Should SU membership remain automatic?

By Gabija Gatevackaite

The very moment that each and every third level student in Ireland is enrolled in a university, they automatically become a part of the Students’ Union. This means that students can avail of any of the services the SU have to offer for example, take part in events and initiatives, mental health services and help on offer for students during their time in the university. The SU is funded largely by contribution fees that every student must pay when they enrol, but should membership of the union stay mandatory? I believe so.

The Katie Ascough fiasco in UCD has seen a students’ union president to be impeached by popular vote for the very first time in Ireland. One way or another, the referendum was mostly just another debate of whether abortion is morally acceptable or not and in this case, the pro-choice side won.

A UCD society have now launched a petition campaigning for the SU constitution to be changed so that a way to opt out of the union is more clearly defined. This campaign is led by the ISFA, Irish Students for Freedom of Association. Speaking to The University Observer, group member Charles Crowley noted that “quite clearly this year [UCDSU] has been a farce…In terms of what it’s achieved. Granted the Union has done some good things, but recently it hasn’t achieved any of its real goals,” is motivation for the campaign.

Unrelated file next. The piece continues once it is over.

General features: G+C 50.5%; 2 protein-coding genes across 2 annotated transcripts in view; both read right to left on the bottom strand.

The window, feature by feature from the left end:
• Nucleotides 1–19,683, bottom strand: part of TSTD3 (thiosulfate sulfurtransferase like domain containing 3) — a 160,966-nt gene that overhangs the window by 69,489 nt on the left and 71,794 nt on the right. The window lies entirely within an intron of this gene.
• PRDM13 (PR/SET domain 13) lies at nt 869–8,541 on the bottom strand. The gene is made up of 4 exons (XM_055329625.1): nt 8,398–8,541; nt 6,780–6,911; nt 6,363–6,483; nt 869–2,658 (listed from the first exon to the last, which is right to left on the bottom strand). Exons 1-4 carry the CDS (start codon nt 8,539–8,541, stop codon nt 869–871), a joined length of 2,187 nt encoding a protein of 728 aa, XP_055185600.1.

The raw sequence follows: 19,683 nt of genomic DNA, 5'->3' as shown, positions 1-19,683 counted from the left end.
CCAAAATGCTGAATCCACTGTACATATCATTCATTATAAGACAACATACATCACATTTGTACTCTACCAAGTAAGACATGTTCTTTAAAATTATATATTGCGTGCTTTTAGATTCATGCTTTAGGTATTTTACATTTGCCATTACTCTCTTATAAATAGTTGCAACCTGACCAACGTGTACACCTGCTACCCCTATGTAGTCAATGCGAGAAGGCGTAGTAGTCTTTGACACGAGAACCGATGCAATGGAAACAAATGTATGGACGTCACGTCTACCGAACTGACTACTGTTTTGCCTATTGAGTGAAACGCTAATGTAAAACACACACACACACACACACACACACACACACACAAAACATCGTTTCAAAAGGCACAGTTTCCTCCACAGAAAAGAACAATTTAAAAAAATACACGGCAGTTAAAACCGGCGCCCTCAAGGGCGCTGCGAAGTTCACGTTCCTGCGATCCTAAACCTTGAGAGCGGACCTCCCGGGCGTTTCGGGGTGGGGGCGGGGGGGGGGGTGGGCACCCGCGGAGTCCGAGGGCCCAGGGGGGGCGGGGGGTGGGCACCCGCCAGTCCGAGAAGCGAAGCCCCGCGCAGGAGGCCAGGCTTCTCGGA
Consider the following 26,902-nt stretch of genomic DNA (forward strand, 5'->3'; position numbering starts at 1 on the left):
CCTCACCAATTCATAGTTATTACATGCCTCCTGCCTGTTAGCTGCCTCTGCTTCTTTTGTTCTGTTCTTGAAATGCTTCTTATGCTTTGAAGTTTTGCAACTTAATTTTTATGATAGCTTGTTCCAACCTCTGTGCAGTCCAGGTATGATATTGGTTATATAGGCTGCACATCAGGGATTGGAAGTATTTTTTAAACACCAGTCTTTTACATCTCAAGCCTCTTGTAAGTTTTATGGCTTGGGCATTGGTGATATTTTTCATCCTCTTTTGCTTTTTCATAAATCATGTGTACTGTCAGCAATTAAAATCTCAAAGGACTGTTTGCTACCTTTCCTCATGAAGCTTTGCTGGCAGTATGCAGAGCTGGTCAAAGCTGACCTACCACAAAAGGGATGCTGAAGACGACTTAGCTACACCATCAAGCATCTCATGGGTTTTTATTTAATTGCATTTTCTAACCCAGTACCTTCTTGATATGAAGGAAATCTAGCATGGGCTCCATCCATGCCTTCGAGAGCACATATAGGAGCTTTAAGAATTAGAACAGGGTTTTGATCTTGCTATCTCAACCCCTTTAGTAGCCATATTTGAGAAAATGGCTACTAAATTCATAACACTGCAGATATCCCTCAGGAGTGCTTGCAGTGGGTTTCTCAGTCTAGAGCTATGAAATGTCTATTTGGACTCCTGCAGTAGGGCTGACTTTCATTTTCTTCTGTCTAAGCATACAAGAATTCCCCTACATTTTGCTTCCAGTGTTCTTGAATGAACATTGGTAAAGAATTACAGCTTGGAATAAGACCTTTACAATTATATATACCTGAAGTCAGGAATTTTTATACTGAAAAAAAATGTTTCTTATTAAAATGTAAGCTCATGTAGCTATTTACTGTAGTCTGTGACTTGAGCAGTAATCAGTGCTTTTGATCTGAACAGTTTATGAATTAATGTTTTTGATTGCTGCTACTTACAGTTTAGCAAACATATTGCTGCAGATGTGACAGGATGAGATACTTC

Leaving your SU can be a very foolish decision. Truth be told, some unions spend most of their time organising parties and giving out free passes into clubs, but most do very valuable work, for example Mental Health Week and SHIFT Week. Giving out free condoms, encouraging students with mental health issues to get counselling and just being there for students is a very important job and not one that should be taken for granted just because you don’t utilise it.

We never know when an issue may arise and when we may need help, so why leave a union that is always ready to offer guidance in any way they can? And even if you never use any of their services, why not support a union that helps so many other students?

Leaving a students’ union is like setting out into a violent ocean with only a makeshift raft for support. There is only one union in the university, so once you leave you’re on your own.

Stances on social issues are something that unions are very passionate about. DCU, for example, is pro-choice. An anti-choice advocate may decide to leave the union on this motion alone. But does the union’s stance on a political issue affect their delegation? It absolutely shouldn’t. Ascough let her personal beliefs get in the way, decided to support motions that UCDSU didn’t and so lost the support of her fellow sabbaticals.

Is it ever justified to leave your SU? Perhaps. Ultimately, the SU is there to help students. If it’s not doing its job correctly, then its officers need to reconsidered. A student leaving a students’ union that fights for their rights and wellbeing defeats the entire point of a union being in place.

By Gabija Gataveckaite

Image Credit University Observer